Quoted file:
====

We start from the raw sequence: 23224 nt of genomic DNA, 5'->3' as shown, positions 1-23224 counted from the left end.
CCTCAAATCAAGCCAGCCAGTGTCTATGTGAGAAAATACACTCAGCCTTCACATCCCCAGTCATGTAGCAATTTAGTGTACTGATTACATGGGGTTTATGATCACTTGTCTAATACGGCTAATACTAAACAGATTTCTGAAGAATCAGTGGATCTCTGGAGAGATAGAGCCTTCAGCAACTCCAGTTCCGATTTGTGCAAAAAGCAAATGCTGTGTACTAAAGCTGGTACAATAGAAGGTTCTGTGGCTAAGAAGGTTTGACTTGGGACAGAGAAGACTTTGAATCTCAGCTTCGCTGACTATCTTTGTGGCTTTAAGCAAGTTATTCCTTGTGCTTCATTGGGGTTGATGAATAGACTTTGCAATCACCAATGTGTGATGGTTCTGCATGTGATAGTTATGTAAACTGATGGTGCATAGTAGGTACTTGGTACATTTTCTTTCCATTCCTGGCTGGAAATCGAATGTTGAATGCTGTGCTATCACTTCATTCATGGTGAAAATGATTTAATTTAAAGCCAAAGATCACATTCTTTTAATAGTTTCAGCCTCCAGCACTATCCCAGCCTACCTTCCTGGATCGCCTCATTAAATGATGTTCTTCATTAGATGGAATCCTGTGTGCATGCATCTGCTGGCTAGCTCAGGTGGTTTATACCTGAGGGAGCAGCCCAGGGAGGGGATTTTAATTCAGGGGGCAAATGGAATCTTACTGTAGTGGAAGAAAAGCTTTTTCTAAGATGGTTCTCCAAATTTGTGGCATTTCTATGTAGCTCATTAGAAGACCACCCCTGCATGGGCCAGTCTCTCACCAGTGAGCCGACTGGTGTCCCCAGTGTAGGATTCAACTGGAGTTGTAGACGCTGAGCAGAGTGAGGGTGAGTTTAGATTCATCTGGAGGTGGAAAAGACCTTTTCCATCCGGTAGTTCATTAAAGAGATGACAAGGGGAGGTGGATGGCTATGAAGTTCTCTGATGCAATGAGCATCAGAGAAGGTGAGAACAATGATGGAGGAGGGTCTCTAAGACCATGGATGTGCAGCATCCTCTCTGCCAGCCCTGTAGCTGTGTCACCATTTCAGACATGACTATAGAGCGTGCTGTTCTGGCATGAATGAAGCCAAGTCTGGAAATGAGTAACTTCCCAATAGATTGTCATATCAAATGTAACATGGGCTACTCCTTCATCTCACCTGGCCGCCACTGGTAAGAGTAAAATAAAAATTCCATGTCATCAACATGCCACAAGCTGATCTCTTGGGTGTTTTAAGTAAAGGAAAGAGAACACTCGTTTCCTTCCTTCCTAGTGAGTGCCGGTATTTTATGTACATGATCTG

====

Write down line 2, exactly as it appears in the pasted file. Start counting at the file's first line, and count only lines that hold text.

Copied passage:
CCTCAAATCAAGCCAGCCAGTGTCTATGTGAGAAAATACACTCAGCCTTCACATCCCCAGTCATGTAGCAATTTAGTGTACTGATTACATGGGGTTTATGATCACTTGTCTAATACGGCTAATACTAAACAGATTTCTGAAGAATCAGTGGATCTCTGGAGAGATAGAGCCTTCAGCAACTCCAGTTCCGATTTGTGCAAAAAGCAAATGCTGTGTACTAAAGCTGGTACAATAGAAGGTTCTGTGGCTAAGAAGGTTTGACTTGGGACAGAGAAGACTTTGAATCTCAGCTTCGCTGACTATCTTTGTGGCTTTAAGCAAGTTATTCCTTGTGCTTCATTGGGGTTGATGAATAGACTTTGCAATCACCAATGTGTGATGGTTCTGCATGTGATAGTTATGTAAACTGATGGTGCATAGTAGGTACTTGGTACATTTTCTTTCCATTCCTGGCTGGAAATCGAATGTTGAATGCTGTGCTATCACTTCATTCATGGTGAAAATGATTTAATTTAAAGCCAAAGATCACATTCTTTTAATAGTTTCAGCCTCCAGCACTATCCCAGCCTACCTTCCTGGATCGCCTCATTAAATGATGTTCTTCATTAGATGGAATCCTGTGTGCATGCATCTGCTGGCTAGCTCAGGTGGTTTATACCTGAGGGAGCAGCCCAGGGAGGGGATTTTAATTCAGGGGGCAAATGGAATCTTACTGTAGTGGAAGAAAAGCTTTTTCTAAGATGGTTCTCCAAATTTGTGGCATTTCTATGTAGCTCATTAGAAGACCACCCCTGCATGGGCCAGTCTCTCACCAGTGAGCCGACTGGTGTCCCCAGTGTAGGATTCAACTGGAGTTGTAGACGCTGAGCAGAGTGAGGGTGAGTTTAGATTCATCTGGAGGTGGAAAAGACCTTTTCCATCCGGTAGTTCATTAAAGAGATGACAAGGGGAGGTGGATGGCTATGAAGTTCTCTGATGCAATGAGCATCAGAGAAGGTGAGAACAATGATGGAGGAGGGTCTCTAAGACCATGGATGTGCAGCATCCTCTCTGCCAGCCCTGTAGCTGTGTCACCATTTCAGACATGACTATAGAGCGTGCTGTTCTGGCATGAATGAAGCCAAGTCTGGAAATGAGTAACTTCCCAATAGATTGTCATATCAAATGTAACATGGGCTACTCCTTCATCTCACCTGGCCGCCACTGGTAAGAGTAAAATAAAAATTCCATGTCATCAACATGCCACAAGCTGATCTCTTGGGTGTTTTAAGTAAAGGAAAGAGAACACTCGTTTCCTTCCTTCCTAGTGAGTGCCGGTATTTTATGTACATGATCTG